(b) Identify the relevant common general knowledge of that person;
(2) Identify the inventive concept of the claim in question or if that cannot readily be done, construe it;
(3) Identify what, if any, differences exist between the matter cited as forming part of the 'state of the art' and the inventive concept of the claim or the claim as construed;
(4) Viewed without any knowledge of the alleged invention as claimed, do those differences constitute steps which would have been obvious to the person skilled in the art or do they require any degree of invention?"

Identify the Notional Person skilled in the Art
The learned deputy judge had already identified the skilled addressee at para [23]:

"In my judgment, this person would be a product developer or designer of such bags and would have the sort of knowledge required of such a person. He or she would be aware of the sort of issues faced by and the needs and concerns of users of such bags. However, he or she would also be aware of the manufacturing processes used to make such bags and would be reasonably knowledgeable about the sort of materials that were available and their characteristics, in terms of both manufacture and end-user experience. It seems to me that this knowledge would be founded on experience in the ostomy bag sector and need not be based on any particular academic qualifications."

Identify the Relevant Common General Knowledge
Mr Caddick defined "common general knowledge" at para [25] as:

"the information which at the priority date of 25 May 2012 would have been widely known to those engaged in the art and regarded by such persons as a good basis for further action. It includes not only information within the memory of the skilled person but also information that the skilled person knows exists and would, if needed, look up as a matter of course."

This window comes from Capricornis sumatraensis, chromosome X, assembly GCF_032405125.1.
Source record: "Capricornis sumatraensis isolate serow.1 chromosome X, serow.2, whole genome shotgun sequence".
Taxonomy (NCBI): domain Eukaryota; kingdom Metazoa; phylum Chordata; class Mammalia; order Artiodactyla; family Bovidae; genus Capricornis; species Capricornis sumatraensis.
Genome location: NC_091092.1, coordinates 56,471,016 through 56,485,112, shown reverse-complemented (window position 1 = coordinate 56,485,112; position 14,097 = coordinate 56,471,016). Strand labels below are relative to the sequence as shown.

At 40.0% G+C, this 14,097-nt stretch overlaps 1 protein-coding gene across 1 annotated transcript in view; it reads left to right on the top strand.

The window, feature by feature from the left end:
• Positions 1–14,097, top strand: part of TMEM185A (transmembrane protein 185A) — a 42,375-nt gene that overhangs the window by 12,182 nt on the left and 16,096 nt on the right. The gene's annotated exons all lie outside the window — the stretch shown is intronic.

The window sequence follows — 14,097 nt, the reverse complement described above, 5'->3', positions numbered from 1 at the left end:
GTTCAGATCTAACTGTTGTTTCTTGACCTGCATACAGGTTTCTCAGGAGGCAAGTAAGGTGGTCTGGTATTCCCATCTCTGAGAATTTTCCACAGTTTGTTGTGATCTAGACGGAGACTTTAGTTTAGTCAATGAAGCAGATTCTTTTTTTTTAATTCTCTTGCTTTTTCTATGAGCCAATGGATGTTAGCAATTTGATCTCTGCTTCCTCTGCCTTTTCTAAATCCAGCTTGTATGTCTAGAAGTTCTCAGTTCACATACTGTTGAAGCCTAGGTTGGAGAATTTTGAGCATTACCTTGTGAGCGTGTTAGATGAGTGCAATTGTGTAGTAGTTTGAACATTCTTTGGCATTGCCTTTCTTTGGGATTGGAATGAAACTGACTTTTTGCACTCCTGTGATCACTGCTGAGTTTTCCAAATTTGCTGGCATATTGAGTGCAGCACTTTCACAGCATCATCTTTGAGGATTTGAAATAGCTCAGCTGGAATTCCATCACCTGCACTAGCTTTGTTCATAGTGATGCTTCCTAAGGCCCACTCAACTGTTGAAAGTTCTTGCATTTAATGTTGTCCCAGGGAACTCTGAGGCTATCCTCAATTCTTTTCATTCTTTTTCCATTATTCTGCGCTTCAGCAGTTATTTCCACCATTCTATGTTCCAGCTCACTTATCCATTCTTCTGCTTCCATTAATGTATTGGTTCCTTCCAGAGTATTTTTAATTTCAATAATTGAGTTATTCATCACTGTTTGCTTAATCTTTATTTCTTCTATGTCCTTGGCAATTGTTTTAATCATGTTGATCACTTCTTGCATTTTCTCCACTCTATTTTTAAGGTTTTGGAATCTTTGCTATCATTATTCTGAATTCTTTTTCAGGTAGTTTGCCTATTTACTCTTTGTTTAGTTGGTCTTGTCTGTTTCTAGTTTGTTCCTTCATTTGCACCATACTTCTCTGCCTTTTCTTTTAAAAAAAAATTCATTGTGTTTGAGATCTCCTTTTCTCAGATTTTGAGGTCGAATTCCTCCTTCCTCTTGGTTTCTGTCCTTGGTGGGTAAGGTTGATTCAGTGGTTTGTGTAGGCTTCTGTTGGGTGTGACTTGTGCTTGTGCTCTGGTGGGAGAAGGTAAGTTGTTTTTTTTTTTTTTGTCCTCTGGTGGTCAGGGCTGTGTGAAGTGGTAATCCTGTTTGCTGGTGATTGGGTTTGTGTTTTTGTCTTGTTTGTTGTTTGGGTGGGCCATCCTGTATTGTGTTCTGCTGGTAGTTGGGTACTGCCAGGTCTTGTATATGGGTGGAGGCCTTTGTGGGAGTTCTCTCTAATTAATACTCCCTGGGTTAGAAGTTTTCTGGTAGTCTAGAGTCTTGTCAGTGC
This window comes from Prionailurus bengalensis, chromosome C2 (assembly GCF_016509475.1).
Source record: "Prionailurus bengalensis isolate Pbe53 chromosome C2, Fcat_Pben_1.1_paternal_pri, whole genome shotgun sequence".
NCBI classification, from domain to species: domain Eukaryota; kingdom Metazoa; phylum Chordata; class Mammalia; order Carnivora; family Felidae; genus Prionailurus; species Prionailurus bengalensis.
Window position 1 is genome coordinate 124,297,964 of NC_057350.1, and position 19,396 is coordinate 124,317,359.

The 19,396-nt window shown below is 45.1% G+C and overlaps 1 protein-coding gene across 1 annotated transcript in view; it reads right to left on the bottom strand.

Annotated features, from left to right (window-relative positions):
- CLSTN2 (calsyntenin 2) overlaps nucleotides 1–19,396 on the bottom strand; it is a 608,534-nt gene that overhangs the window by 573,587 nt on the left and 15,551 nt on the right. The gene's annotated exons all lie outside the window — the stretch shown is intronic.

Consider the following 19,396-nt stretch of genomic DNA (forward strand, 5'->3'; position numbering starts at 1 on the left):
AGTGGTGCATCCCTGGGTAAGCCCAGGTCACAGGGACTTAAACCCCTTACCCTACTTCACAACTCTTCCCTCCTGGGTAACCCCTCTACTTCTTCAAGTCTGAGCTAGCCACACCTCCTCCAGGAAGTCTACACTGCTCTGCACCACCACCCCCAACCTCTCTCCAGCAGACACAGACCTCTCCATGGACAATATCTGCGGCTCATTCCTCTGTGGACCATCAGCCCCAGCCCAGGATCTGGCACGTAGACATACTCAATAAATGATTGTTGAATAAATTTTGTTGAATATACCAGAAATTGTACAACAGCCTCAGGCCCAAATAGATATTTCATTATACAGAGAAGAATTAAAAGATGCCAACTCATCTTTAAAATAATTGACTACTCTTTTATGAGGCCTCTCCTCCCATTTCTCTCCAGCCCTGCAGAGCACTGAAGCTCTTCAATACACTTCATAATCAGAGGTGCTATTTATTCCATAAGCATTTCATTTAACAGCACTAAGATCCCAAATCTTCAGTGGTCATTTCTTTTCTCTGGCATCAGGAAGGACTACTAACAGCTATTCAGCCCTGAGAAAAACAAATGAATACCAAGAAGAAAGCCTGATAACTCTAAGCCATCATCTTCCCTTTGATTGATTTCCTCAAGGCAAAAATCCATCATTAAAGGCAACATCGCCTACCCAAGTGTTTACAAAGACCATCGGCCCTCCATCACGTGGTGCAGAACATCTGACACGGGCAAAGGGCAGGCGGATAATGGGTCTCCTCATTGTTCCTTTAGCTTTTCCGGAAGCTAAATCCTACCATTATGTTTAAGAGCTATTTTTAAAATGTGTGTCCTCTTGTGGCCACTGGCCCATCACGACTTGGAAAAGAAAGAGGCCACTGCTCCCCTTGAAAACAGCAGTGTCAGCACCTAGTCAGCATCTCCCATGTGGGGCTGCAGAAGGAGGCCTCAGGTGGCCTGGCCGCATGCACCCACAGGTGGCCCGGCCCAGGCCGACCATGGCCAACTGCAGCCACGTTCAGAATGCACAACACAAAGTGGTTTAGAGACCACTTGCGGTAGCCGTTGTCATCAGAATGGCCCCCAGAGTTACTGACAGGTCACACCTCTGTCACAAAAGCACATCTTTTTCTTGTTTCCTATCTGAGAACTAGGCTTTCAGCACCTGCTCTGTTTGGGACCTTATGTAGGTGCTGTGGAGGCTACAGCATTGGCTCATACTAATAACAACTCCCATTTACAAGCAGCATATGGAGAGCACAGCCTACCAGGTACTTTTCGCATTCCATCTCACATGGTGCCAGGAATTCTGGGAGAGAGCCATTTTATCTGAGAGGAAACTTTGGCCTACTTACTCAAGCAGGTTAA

He set out his findings between paras [26] and [56] of his judgment.

Identify the Inventive Concept 
It appeared to Mr Caddick to be common ground that the inventive concept was as follows:

"The patent for the first time teaches that a woven fabric can be used and welded in such a way to form an integrated comfort layer with improved properties".

Pozzoli Questions 3 and 4
The third Pozzoli question is:

"Identify what, if any, differences exist between the matter cited as forming part of the 'state of the art' and the inventive concept of the claim or the claim as construed."

The fourth is:

"Viewed without any knowledge of the alleged invention as claimed, do those differences constitute steps which would have been obvious to the person skilled in the art or do they require any degree of invention?"

The deputy judge took those two questions together.  He directed himself at para [90]:

"The third and fourth Pozzoli questions require me to compare that inventive concept with (i) each of the five specific pieces of prior art relied on and (ii) the common general knowledge as at the priority date and to ask (without reference to the alleged invention and without using hindsight) whether any differences identified involved steps that would have been obvious to the skilled person."

He reminded himself at [91] of Lord Hodge's dicta at para [59] of his judgment in Actavis Group PTC EHF and others v ICOS Corporation and another [2019] Bus LR 1318, [2019] UKSC 15 that "the skilled person, while having the compendious knowledge of the state of the art which section 2 (2) requires, has no inventive capacity."  He also referred to para [74] of Mr Justice Kitchin's judgment in Generics (UK) Ltd v H Lundbeck [2007] EWHC 1040 (Pat) which had been approved by Lord Hoffmann in Conor Medsystems Inc v Angiotech Pharmaceuticals Inc and anther [2008] RPC 28, [2008] UKHL 49 at para [74] pf his speech and Lord Hodge in Actavis at [63]: